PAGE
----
A156684


The number of primitive Pythagorean triples A^2+B^2=C^2 with 0 < A < B < C and gcd(A,B)=1, and both legs less than n.


1



0, 0, 0, 0, 1, 1, 1, 1, 1, 1, 1, 1, 2, 2, 2, 3, 3, 3, 3, 3, 3, 4, 4, 4, 5, 5, 5, 5, 5, 5, 5, 5, 5, 5, 5, 6, 6, 6, 6, 6, 7, 7, 7, 7, 7, 8, 8, 8, 8, 8, 8, 8, 8, 8, 8, 9, 10, 10, 10, 10, 11, 11, 11, 12, 12, 12, 12, 12, 12, 12, 12, 12, 13, 13, 13, 13, 13, 14, 14, 14, 15, 15, 15, 15, 16, 16
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OFFSET

1,13


COMMENTS

For large N, Benito and Varona have shown that a(N)~2/pi^2 Log(1+sqrt(2)).N +O(sqrt(N)). However, the approximations to a(N)/N are considerably more accurate than the error term suggests, and it certainly appears that the density of the primitive triples with both legs less than N tends towards 2/pi^2 Log(1+sqrt(2))=0.1786... as N becomes large.


LINKS

Ray Chandler, Table of n, a(n) for n = 1..10000
Manuel Benito and Juan L. Varona, Pythagorean triangles with legs less than n, Journal of Computational and Applied Mathematics 143, (2002), pp. 117126.


EXAMPLE

There are two primitive triples with both legs less than 14, specifically (3,4,5) and (5,12,13). Hence a(14)=2.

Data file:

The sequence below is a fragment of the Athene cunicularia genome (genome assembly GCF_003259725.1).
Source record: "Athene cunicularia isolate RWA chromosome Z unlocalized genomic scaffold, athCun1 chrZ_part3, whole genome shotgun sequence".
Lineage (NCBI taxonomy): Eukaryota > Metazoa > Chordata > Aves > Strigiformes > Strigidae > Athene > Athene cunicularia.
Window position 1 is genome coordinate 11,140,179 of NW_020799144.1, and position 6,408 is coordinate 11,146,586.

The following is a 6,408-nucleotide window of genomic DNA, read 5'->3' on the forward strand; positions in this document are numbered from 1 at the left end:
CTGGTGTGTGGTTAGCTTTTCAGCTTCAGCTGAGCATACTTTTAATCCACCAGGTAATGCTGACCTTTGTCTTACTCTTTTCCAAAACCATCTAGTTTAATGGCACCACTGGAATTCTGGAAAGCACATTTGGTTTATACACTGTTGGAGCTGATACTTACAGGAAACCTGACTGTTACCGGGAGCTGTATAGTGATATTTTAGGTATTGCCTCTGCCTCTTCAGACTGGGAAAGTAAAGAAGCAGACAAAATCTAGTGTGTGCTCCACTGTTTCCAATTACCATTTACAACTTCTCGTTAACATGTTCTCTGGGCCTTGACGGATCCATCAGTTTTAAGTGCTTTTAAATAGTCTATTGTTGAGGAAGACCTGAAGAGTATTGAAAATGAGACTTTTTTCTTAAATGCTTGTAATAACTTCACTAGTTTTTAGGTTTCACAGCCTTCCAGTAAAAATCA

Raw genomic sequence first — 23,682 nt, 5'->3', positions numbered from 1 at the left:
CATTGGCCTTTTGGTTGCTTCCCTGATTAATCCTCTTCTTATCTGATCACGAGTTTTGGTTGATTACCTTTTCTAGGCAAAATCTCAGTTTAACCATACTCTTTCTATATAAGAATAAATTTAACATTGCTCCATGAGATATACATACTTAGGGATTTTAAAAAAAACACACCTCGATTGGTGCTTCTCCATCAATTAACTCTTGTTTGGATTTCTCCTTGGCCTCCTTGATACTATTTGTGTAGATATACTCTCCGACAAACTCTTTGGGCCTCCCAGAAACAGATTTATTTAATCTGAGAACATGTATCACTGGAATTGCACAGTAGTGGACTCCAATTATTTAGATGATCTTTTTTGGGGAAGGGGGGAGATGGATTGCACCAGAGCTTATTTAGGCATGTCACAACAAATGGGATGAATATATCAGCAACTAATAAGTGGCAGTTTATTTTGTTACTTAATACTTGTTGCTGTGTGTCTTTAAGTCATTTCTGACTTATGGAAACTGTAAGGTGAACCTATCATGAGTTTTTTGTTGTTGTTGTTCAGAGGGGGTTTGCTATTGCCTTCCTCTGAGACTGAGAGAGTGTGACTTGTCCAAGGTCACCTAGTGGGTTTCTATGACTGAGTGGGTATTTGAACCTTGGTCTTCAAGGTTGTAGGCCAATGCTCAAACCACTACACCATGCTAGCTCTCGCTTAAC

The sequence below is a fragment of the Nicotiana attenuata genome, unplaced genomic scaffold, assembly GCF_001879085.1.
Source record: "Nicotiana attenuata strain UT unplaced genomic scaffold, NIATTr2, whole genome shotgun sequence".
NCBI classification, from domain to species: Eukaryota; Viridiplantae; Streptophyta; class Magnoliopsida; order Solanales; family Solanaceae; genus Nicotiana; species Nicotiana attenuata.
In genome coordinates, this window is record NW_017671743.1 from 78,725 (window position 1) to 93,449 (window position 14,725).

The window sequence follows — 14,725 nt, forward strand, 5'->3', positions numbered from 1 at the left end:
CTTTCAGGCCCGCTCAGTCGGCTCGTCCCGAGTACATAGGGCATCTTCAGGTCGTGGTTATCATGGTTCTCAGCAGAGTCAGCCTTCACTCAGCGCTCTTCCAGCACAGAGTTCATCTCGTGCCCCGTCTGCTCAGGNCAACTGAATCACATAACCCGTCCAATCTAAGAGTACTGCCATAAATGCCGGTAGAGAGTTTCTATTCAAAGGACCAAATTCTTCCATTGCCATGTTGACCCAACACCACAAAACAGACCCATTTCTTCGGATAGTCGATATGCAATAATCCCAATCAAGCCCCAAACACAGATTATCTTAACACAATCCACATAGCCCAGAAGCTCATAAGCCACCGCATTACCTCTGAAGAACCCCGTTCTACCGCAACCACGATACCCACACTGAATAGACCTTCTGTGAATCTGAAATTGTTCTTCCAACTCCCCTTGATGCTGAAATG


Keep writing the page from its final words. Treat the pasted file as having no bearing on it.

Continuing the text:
MATHEMATICA

PrimitivePythagoreanTriplets[n_]:=Module[{t={{3, 4, 5}}, i=4, j=5}, While[i<n, If[GCD[i, j]==1, h=Sqrt[i^2+j^2]; If[IntegerQ[h] && j<n, AppendTo[t, {i, j, h}]]; ]; If[j<n, j+=2, i++; j=i+1]]; t]; Append[{0, 0, 0, 0}, Length[PrimitivePythagoreanTriplets[ # ]]&/@Range[5, 50]]//Flatten
(* Second program: *)
Join[{0}, Cases[Import["https://oeis.org/A024360/b024360.txt", "Table"], {_, _}][[;; 10000, 2]]] // Accumulate (* JeanFrançois Alcover, Mar 27 2020 *)


CROSSREFS

Cf. Essentially partial sums of A024360.
Sequence in context: A004257 A276611 A238598 * A070564 A072358 A074795
Adjacent sequences: A156681 A156682 A156683 * A156685 A156686 A156687


KEYWORD

easy,nice,nonn


AUTHOR

Ant King, Feb 17 2009


STATUS

approved